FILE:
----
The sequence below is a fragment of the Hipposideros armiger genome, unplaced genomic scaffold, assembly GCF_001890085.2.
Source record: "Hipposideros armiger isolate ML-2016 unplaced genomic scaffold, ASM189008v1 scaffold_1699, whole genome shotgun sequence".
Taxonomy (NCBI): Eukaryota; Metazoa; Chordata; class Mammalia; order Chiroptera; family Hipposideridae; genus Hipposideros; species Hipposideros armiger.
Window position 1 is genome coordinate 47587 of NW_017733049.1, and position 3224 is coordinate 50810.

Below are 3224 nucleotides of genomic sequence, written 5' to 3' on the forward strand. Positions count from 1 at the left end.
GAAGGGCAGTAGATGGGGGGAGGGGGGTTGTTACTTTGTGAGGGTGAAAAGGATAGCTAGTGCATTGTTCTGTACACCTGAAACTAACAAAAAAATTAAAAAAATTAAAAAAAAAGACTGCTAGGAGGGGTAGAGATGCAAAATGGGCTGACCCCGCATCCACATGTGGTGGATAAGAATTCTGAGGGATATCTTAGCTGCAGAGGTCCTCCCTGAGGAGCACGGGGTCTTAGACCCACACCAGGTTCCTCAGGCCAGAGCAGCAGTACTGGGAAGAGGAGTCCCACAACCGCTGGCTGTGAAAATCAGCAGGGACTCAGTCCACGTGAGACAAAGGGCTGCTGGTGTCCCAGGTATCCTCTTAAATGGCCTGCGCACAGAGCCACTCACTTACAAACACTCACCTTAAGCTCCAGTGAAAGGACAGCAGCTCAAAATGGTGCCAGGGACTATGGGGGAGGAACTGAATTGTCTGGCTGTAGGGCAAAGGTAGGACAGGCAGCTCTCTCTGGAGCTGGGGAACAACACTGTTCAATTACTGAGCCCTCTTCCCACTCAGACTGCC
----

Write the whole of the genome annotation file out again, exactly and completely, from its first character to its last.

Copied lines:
The sequence below is a fragment of the Hipposideros armiger genome, unplaced genomic scaffold, assembly GCF_001890085.2.
Source record: "Hipposideros armiger isolate ML-2016 unplaced genomic scaffold, ASM189008v1 scaffold_1699, whole genome shotgun sequence".
Taxonomy (NCBI): Eukaryota; Metazoa; Chordata; class Mammalia; order Chiroptera; family Hipposideridae; genus Hipposideros; species Hipposideros armiger.
Window position 1 is genome coordinate 47587 of NW_017733049.1, and position 3224 is coordinate 50810.

Below are 3224 nucleotides of genomic sequence, written 5' to 3' on the forward strand. Positions count from 1 at the left end.
GAAGGGCAGTAGATGGGGGGAGGGGGGTTGTTACTTTGTGAGGGTGAAAAGGATAGCTAGTGCATTGTTCTGTACACCTGAAACTAACAAAAAAATTAAAAAAATTAAAAAAAAAGACTGCTAGGAGGGGTAGAGATGCAAAATGGGCTGACCCCGCATCCACATGTGGTGGATAAGAATTCTGAGGGATATCTTAGCTGCAGAGGTCCTCCCTGAGGAGCACGGGGTCTTAGACCCACACCAGGTTCCTCAGGCCAGAGCAGCAGTACTGGGAAGAGGAGTCCCACAACCGCTGGCTGTGAAAATCAGCAGGGACTCAGTCCACGTGAGACAAAGGGCTGCTGGTGTCCCAGGTATCCTCTTAAATGGCCTGCGCACAGAGCCACTCACTTACAAACACTCACCTTAAGCTCCAGTGAAAGGACAGCAGCTCAAAATGGTGCCAGGGACTATGGGGGAGGAACTGAATTGTCTGGCTGTAGGGCAAAGGTAGGACAGGCAGCTCTCTCTGGAGCTGGGGAACAACACTGTTCAATTACTGAGCCCTCTTCCCACTCAGACTGCC